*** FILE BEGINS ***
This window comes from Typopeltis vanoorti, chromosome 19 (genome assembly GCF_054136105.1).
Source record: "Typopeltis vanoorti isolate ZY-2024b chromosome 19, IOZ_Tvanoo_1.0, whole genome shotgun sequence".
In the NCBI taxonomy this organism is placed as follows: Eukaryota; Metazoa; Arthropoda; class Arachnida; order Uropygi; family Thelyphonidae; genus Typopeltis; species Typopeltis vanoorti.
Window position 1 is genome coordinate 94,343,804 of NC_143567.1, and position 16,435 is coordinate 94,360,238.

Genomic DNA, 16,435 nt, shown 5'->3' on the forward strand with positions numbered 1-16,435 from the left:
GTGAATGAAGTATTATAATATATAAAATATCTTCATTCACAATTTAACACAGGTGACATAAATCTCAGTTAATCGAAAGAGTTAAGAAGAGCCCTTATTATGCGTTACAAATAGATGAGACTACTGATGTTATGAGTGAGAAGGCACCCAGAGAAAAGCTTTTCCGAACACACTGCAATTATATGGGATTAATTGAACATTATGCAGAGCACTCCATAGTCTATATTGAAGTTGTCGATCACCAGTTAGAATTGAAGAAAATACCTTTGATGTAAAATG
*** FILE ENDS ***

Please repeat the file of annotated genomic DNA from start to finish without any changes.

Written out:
This window comes from Typopeltis vanoorti, chromosome 19 (genome assembly GCF_054136105.1).
Source record: "Typopeltis vanoorti isolate ZY-2024b chromosome 19, IOZ_Tvanoo_1.0, whole genome shotgun sequence".
In the NCBI taxonomy this organism is placed as follows: Eukaryota; Metazoa; Arthropoda; class Arachnida; order Uropygi; family Thelyphonidae; genus Typopeltis; species Typopeltis vanoorti.
Window position 1 is genome coordinate 94,343,804 of NC_143567.1, and position 16,435 is coordinate 94,360,238.

Genomic DNA, 16,435 nt, shown 5'->3' on the forward strand with positions numbered 1-16,435 from the left:
GTGAATGAAGTATTATAATATATAAAATATCTTCATTCACAATTTAACACAGGTGACATAAATCTCAGTTAATCGAAAGAGTTAAGAAGAGCCCTTATTATGCGTTACAAATAGATGAGACTACTGATGTTATGAGTGAGAAGGCACCCAGAGAAAAGCTTTTCCGAACACACTGCAATTATATGGGATTAATTGAACATTATGCAGAGCACTCCATAGTCTATATTGAAGTTGTCGATCACCAGTTAGAATTGAAGAAAATACCTTTGATGTAAAATG